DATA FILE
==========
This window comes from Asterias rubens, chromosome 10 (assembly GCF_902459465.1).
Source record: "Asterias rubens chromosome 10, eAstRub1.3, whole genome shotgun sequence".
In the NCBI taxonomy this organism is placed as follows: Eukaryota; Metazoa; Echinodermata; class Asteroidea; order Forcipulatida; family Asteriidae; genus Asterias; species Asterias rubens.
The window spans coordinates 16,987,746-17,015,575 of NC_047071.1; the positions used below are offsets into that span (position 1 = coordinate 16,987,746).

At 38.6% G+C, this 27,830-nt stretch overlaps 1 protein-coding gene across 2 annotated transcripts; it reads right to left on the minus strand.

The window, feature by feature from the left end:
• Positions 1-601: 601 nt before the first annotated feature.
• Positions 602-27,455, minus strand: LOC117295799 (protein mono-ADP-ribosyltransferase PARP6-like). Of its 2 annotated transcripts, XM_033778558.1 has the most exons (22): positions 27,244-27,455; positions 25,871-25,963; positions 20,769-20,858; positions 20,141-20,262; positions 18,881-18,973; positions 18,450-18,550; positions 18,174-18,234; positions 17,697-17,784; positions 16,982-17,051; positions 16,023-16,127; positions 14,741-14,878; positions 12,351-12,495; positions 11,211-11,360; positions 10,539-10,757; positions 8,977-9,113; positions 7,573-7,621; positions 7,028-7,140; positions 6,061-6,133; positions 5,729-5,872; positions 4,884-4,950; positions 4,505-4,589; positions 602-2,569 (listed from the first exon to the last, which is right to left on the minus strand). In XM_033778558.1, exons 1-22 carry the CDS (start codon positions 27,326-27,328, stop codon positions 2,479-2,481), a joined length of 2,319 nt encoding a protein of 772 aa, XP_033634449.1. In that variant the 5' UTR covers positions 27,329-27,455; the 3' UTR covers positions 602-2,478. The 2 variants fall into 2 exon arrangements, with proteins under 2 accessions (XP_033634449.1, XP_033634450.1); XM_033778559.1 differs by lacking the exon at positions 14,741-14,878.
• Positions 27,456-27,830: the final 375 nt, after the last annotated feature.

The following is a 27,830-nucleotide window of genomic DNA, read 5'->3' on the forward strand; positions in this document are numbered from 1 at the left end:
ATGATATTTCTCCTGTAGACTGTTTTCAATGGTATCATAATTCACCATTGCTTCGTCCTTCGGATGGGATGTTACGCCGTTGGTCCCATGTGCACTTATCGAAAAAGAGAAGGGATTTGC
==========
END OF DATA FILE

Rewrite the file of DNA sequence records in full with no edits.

This window comes from Asterias rubens, chromosome 10 (assembly GCF_902459465.1).
Source record: "Asterias rubens chromosome 10, eAstRub1.3, whole genome shotgun sequence".
In the NCBI taxonomy this organism is placed as follows: Eukaryota; Metazoa; Echinodermata; class Asteroidea; order Forcipulatida; family Asteriidae; genus Asterias; species Asterias rubens.
The window spans coordinates 16,987,746-17,015,575 of NC_047071.1; the positions used below are offsets into that span (position 1 = coordinate 16,987,746).

At 38.6% G+C, this 27,830-nt stretch overlaps 1 protein-coding gene across 2 annotated transcripts; it reads right to left on the minus strand.

The window, feature by feature from the left end:
• Positions 1-601: 601 nt before the first annotated feature.
• Positions 602-27,455, minus strand: LOC117295799 (protein mono-ADP-ribosyltransferase PARP6-like). Of its 2 annotated transcripts, XM_033778558.1 has the most exons (22): positions 27,244-27,455; positions 25,871-25,963; positions 20,769-20,858; positions 20,141-20,262; positions 18,881-18,973; positions 18,450-18,550; positions 18,174-18,234; positions 17,697-17,784; positions 16,982-17,051; positions 16,023-16,127; positions 14,741-14,878; positions 12,351-12,495; positions 11,211-11,360; positions 10,539-10,757; positions 8,977-9,113; positions 7,573-7,621; positions 7,028-7,140; positions 6,061-6,133; positions 5,729-5,872; positions 4,884-4,950; positions 4,505-4,589; positions 602-2,569 (listed from the first exon to the last, which is right to left on the minus strand). In XM_033778558.1, exons 1-22 carry the CDS (start codon positions 27,326-27,328, stop codon positions 2,479-2,481), a joined length of 2,319 nt encoding a protein of 772 aa, XP_033634449.1. In that variant the 5' UTR covers positions 27,329-27,455; the 3' UTR covers positions 602-2,478. The 2 variants fall into 2 exon arrangements, with proteins under 2 accessions (XP_033634449.1, XP_033634450.1); XM_033778559.1 differs by lacking the exon at positions 14,741-14,878.
• Positions 27,456-27,830: the final 375 nt, after the last annotated feature.

The following is a 27,830-nucleotide window of genomic DNA, read 5'->3' on the forward strand; positions in this document are numbered from 1 at the left end:
ATGATATTTCTCCTGTAGACTGTTTTCAATGGTATCATAATTCACCATTGCTTCGTCCTTCGGATGGGATGTTACGCCGTTGGTCCCATGTGCACTTATCGAAAAAGAGAAGGGATTTGC